Iran, Armenia seeking enhanced technological co-op

January 27, 2021 - 17:50

TEHRAN – Iranian Vice-President for Science and Technology, Sourena Sattari, met with Armenian Economy Minister Vahan Kerobyan in Tehran on Wednesday to discuss ways to expand technological cooperation.

Praising Iran's scientific and technological achievements, Kerobyan expressed readiness to use Iranian expertise in technology and stated that Armenia also serves Iran in this area.

“We strongly agree with the implementation of a project in the field of creating a joint technology park between Iran and Armenia as soon as possible and the formation of a team to develop bilateral cooperation,” he highlighted.

He went on to say that Armenia had the largest number of scientists before the collapse of the Soviet Union, but after the collapse, most of them were scattered across the world, even now, our scientists are either very old or very young, ISNA reported on Wednesday.

“So, we seek a program to bring elites and educated people back from all over the world, which brings the country economic prosperity,” he stated, adding, the program implemented in Iran can be used in Armenia.

Sattari, for his part, referred to the plan on the return of Iranian elites from the top 100 universities in the world, saying that through the national model, first the facilities are provided for their return, by creating technology parks, innovation centers, and factories.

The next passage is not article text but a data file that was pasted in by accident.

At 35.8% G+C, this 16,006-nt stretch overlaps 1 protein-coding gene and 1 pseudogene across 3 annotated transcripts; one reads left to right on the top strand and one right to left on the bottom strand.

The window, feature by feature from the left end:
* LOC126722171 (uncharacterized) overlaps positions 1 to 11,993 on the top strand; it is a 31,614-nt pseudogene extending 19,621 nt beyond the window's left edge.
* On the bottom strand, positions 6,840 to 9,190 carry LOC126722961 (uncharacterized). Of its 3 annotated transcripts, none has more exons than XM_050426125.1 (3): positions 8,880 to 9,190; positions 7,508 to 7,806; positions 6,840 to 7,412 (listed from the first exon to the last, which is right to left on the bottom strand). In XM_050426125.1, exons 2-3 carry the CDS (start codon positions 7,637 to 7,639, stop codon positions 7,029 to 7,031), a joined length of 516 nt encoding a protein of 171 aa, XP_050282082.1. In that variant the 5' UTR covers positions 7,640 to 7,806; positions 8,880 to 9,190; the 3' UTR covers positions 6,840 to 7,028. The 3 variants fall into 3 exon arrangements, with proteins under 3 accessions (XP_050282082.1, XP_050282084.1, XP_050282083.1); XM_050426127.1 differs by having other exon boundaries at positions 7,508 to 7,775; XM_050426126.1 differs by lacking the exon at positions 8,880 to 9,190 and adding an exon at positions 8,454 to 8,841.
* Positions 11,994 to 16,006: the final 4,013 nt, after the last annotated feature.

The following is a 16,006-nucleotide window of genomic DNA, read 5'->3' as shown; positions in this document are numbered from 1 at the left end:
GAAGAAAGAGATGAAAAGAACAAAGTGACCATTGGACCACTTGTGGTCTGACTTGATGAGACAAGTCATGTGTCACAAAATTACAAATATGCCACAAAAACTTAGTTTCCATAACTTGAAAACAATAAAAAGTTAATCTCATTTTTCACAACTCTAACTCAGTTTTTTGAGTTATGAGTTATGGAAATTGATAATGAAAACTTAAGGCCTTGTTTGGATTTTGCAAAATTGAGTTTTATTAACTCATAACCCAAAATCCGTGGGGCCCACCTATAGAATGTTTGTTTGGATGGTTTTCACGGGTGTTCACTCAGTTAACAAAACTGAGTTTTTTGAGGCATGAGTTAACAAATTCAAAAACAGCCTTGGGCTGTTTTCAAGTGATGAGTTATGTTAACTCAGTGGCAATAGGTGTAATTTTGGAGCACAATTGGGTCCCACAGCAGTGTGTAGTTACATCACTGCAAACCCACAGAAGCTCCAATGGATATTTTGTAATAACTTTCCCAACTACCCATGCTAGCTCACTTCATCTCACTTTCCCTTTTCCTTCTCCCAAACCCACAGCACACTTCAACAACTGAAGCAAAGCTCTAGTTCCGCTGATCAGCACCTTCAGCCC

Pointing out that the initial idea was taken from a Chinese model, he stated that the plan was able to bring back 2,000 Iranian students from the top 100 universities in the world over a three-year period, amounting to 600 people a year.

Given that this model is closer to the culture of Armenia, it is certainly more applicable compared to European and American models, he noted, expressing readiness to provide them with the Iranian model.

Iran owns largest startups in the region

Iran has 4 million students with high knowledge capacity so that we rely on them to move toward a knowledge-based economy, Sattari said.

Expressing that the formation of technology and innovation ecosystem is the most important and basic need for the realization of the knowledge-based economy, he said that apart from educated people, universities, innovation centers, innovation factories, technology parks, etc. are the main components of this ecosystem.

There are currently 6,000 knowledge-based companies operating in Iran, and last year they generated a revenue of about $12 billion, he highlighted.

He emphasized that Iran has the largest startups in the region in the field of information and communication technology, biotechnology, nanotechnology, stem cells, etc., and about 50 technology parks have been formed throughout Iran.

Noting that 98 percent of the medicine needed in the country is produced domestically, he said that our expert manpower is able to meet domestic needs, so we can help Armenia in the development of new technologies.

Many Armenian scientists and academics study in Iranian universities, he also said.

Noting that Iran is ready to share all its experiences with Armenia, Sattari emphasized the need to expand cooperation in the field of joint technology parks and student exchange.


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